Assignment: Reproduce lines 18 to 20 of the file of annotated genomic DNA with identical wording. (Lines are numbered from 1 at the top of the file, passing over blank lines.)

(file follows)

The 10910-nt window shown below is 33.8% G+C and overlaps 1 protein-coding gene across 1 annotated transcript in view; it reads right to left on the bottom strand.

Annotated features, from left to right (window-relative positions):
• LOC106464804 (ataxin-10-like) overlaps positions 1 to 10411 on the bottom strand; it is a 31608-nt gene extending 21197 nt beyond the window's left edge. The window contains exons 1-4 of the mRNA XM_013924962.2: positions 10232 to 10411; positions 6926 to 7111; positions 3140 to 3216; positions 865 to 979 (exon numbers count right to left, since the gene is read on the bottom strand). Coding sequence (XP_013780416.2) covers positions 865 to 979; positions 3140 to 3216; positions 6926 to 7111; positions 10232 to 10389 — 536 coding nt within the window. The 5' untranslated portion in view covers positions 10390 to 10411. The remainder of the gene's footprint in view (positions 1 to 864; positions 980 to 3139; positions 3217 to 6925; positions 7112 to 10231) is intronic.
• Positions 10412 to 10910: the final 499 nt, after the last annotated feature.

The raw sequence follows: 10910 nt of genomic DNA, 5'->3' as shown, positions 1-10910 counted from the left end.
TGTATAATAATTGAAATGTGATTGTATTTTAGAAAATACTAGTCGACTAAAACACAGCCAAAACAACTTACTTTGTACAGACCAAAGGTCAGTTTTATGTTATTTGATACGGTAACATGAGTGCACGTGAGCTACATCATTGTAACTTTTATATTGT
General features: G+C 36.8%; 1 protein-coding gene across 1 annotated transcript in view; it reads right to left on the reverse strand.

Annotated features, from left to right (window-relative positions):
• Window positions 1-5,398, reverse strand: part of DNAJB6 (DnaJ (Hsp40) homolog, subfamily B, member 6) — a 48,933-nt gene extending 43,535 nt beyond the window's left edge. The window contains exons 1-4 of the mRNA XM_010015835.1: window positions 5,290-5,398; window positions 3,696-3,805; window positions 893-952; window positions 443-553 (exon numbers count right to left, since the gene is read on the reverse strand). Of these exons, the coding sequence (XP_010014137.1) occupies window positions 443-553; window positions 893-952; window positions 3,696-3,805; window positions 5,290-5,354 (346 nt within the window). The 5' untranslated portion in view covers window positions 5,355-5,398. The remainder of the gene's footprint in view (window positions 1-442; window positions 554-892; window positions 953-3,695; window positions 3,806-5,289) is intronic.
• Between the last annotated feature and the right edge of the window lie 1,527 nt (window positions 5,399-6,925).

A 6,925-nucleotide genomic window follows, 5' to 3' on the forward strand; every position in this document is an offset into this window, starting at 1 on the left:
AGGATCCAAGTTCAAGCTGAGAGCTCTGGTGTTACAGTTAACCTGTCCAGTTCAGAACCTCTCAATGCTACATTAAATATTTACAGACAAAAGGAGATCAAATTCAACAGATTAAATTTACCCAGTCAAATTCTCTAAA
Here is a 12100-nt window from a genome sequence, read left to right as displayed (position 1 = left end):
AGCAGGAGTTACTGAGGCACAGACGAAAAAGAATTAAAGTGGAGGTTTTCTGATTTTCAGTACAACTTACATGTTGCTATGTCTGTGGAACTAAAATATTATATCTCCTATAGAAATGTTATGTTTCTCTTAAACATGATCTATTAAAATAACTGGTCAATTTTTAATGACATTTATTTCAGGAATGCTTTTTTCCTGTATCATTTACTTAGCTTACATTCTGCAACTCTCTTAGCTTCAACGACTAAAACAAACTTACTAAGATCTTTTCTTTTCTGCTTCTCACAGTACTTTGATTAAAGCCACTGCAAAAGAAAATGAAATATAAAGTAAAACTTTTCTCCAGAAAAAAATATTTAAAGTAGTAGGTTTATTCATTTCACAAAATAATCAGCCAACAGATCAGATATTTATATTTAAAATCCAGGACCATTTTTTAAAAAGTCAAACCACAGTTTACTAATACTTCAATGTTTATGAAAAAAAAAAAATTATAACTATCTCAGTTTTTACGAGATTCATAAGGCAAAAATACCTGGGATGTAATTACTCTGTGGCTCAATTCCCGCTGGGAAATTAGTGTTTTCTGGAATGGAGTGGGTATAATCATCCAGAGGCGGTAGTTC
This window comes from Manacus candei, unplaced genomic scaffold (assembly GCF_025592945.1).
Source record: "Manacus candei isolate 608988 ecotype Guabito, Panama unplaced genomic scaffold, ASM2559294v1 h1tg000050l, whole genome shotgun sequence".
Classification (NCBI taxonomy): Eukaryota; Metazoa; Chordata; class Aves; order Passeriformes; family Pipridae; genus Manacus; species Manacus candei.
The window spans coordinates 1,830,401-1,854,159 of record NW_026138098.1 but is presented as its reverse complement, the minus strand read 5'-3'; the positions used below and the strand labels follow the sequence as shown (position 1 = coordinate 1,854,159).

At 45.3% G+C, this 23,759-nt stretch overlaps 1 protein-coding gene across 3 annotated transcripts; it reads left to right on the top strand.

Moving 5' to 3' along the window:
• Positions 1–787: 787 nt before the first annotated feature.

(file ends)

The window spans coordinates 1,830,401-1,854,159 of record NW_026138098.1 but is presented as its reverse complement, the minus strand read 5'-3'; the positions used below and the strand labels follow the sequence as shown (position 1 = coordinate 1,854,159).

At 45.3% G+C, this 23,759-nt stretch overlaps 1 protein-coding gene across 3 annotated transcripts; it reads left to right on the top strand.

Moving 5' to 3' along the window: